1p:~         ( begin loop, starting p at 1 )
+p1p       ( increment p )
%%Np       ( set % to N mod p )
?%~          ( repeat if the result is nonzero, so that we reach the factor )

:=           ( another loop to repeatedly divide N by p )
/NNp       ( divide N by p in-place )
+?1?       ( increment the counter )
-%N1       ( reuse % as a temp variable to store N-1 )
?%=          ( repeat while N-1 is not 0 -- i.e. break when N = 1 )

# Whitespace, 141 bytes

[S S S N
_Push_0][S N
S _Duplicate_0][T   N
T   T   _Read_STDIN_as_number][T    T   T   _Retrieve][S S S T  N
_Push_1][N
S S N
_Create_Label_LOOP_1][S S S T   N
_Push_1][T  S S S _Add][S N
S _Duplicate][S T   S S T   S N
_Copy_2nd_input][S N
T   _Swap_top_two][T    S T T   _Modulo][N
T   S S N
_If_0_Jump_to_Label_BREAK_1][N
S N
N
_Jump_to_Label_LOOP_1][N
S S S N
_Create_Label_BREAK_1][S S S N
_Push_0][S T    S S T   S N
_Copy_2nd_input][N
S S T   N
_Create_Label_LOOP_2][S N
S _Duplicate_input][S S S T N
_Push_1][T  S S T   _Subtract][N
T   S S S N
_If_0_Jump_to_Label_BREAK_2][S N
T   _Swap_top_two][S S S T  N
_Push_1][T  S S S _Add][S N
T   _Swap_top_two][S T  S S T   S N
Copy_2nd_factor][T  S T S _Integer_divide][N
S N
T   N
_Jump_to_Label_LOOP_2][N
S S S S N
_Create_Label_BREAK_2][S N
N
S T _Print_as_number]


Letters S (space), T (tab), and N (new-line) added as highlighting only.
[..._some_action] added as explanation only.

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Explanation in pseudo-code:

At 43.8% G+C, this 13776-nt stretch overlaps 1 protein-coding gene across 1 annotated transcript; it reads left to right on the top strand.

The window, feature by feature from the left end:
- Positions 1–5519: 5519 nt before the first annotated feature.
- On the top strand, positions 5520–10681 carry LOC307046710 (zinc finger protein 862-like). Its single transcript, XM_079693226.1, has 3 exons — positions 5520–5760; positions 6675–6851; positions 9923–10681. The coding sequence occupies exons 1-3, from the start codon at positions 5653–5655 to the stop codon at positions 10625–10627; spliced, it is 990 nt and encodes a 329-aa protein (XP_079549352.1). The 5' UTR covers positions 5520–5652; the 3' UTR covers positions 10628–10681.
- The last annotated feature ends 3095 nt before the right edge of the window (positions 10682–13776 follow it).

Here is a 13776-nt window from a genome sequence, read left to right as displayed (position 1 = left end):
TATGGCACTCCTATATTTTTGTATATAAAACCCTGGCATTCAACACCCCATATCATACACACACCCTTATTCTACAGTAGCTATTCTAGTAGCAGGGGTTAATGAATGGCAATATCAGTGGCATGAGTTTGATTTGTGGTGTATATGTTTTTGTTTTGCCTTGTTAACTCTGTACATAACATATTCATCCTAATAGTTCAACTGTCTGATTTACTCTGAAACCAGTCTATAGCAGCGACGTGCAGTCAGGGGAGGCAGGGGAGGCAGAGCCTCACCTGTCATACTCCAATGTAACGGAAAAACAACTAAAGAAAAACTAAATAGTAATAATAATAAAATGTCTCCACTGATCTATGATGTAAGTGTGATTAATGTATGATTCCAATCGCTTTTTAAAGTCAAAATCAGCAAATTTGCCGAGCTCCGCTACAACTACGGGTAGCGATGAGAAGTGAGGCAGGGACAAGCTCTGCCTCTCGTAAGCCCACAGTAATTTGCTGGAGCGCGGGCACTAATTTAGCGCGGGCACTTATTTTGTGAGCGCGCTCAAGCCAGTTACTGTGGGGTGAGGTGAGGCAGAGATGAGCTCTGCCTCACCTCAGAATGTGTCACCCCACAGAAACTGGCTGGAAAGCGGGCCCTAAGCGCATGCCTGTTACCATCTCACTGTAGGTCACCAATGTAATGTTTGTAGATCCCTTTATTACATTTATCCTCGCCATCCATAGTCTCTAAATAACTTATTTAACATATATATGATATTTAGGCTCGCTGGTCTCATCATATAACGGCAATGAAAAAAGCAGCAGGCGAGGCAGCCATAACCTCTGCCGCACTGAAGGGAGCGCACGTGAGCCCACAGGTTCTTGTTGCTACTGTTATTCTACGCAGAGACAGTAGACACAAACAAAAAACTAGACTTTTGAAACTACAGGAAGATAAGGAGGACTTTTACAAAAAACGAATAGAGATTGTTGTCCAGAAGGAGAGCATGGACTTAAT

Integer n = STDIN as input
Integer f = 1
Start LOOP_1:
f = f + 1
if(n modulo-f == 0)
Call function BREAK_1
Go to next iteration of LOOP_1

function BREAK_1:
Integer r = 0
Start LOOP_2:
if(n == 1)
Call function BREAK_2
r = r + 1
n = n integer-divided by f
Go to next iteration of LOOP_2

function BREAK_2:
Print r as number to STDOUT
Program stops with an error: Exit not defined


Example run: input = 9

Command    Explanation                    Stack           Heap    STDIN   STDOUT   STDERR

SSSN       Push 0                         [0]
SNS        Duplicate top (0)              [0,0]
TNTT       Read STDIN as number           [0]             {0:9}   9
TTT        Retrieve                       [9]             {0:9}
SSSTN      Push 1                         [9,1]           {0:9}
NSSN       Create Label_LOOP_1            [9,1]           {0:9}
SSSTN     Push 1                         [9,1,1]         {0:9}
TSSS      Add top two (1+1)              [9,2]           {0:9}
SNS       Duplicate top (2)              [9,2,2]         {0:9}
STSSTSN   Copy 2nd from top              [9,2,2,9]       {0:9}
SNT       Swap top two                   [9,2,9,2]       {0:9}
TSTT      Modulo top two (9%2)           [9,2,1]         {0:9}

SSSTN     Push 1                         [9,2,1]         {0:9}
TSSS      Add top two (2+1)              [9,3]           {0:9}
SNS       Duplicate top (3)              [9,3,3]         {0:9}
STSSTSN   Copy 2nd                       [9,3,3,9]       {0:9}
SNT       Swap top two                   [9,3,9,3]       {0:9}
TSTT      Modulo top two (9%3)           [9,3,0]         {0:9}
NSSSN      Create Label_BREAK_1           [9,3]           {0:9}
SSSN       Push 0                         [9,3,0]         {0:9}
STSSTSN    Copy 2nd from top              [9,3,0,9]       {0:9}